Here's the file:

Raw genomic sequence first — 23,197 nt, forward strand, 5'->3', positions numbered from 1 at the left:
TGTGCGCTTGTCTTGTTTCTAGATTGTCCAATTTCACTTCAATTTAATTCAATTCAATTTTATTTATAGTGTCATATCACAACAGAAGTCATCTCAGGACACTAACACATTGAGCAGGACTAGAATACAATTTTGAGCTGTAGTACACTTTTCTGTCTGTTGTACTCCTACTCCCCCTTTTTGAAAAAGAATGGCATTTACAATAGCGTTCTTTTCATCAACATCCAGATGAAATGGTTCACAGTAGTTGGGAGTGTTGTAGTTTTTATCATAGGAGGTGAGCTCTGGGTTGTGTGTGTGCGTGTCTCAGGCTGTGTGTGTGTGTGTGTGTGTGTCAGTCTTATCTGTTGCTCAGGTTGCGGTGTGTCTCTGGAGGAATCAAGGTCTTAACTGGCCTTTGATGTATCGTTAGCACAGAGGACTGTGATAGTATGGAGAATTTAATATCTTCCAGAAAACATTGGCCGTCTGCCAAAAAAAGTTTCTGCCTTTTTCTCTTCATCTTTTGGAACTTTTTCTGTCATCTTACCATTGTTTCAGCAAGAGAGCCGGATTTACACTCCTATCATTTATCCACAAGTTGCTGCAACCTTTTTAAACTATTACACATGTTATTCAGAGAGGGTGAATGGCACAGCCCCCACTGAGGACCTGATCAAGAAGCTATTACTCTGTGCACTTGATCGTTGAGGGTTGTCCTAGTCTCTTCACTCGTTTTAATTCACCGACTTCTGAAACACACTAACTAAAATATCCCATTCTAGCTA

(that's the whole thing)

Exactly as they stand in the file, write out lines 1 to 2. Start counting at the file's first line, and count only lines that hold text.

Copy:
Raw genomic sequence first — 23,197 nt, forward strand, 5'->3', positions numbered from 1 at the left:
TGTGCGCTTGTCTTGTTTCTAGATTGTCCAATTTCACTTCAATTTAATTCAATTCAATTTTATTTATAGTGTCATATCACAACAGAAGTCATCTCAGGACACTAACACATTGAGCAGGACTAGAATACAATTTTGAGCTGTAGTACACTTTTCTGTCTGTTGTACTCCTACTCCCCCTTTTTGAAAAAGAATGGCATTTACAATAGCGTTCTTTTCATCAACATCCAGATGAAATGGTTCACAGTAGTTGGGAGTGTTGTAGTTTTTATCATAGGAGGTGAGCTCTGGGTTGTGTGTGTGCGTGTCTCAGGCTGTGTGTGTGTGTGTGTGTGTGTCAGTCTTATCTGTTGCTCAGGTTGCGGTGTGTCTCTGGAGGAATCAAGGTCTTAACTGGCCTTTGATGTATCGTTAGCACAGAGGACTGTGATAGTATGGAGAATTTAATATCTTCCAGAAAACATTGGCCGTCTGCCAAAAAAAGTTTCTGCCTTTTTCTCTTCATCTTTTGGAACTTTTTCTGTCATCTTACCATTGTTTCAGCAAGAGAGCCGGATTTACACTCCTATCATTTATCCACAAGTTGCTGCAACCTTTTTAAACTATTACACATGTTATTCAGAGAGGGTGAATGGCACAGCCCCCACTGAGGACCTGATCAAGAAGCTATTACTCTGTGCACTTGATCGTTGAGGGTTGTCCTAGTCTCTTCACTCGTTTTAATTCACCGACTTCTGAAACACACTAACTAAAATATCCCATTCTAGCTA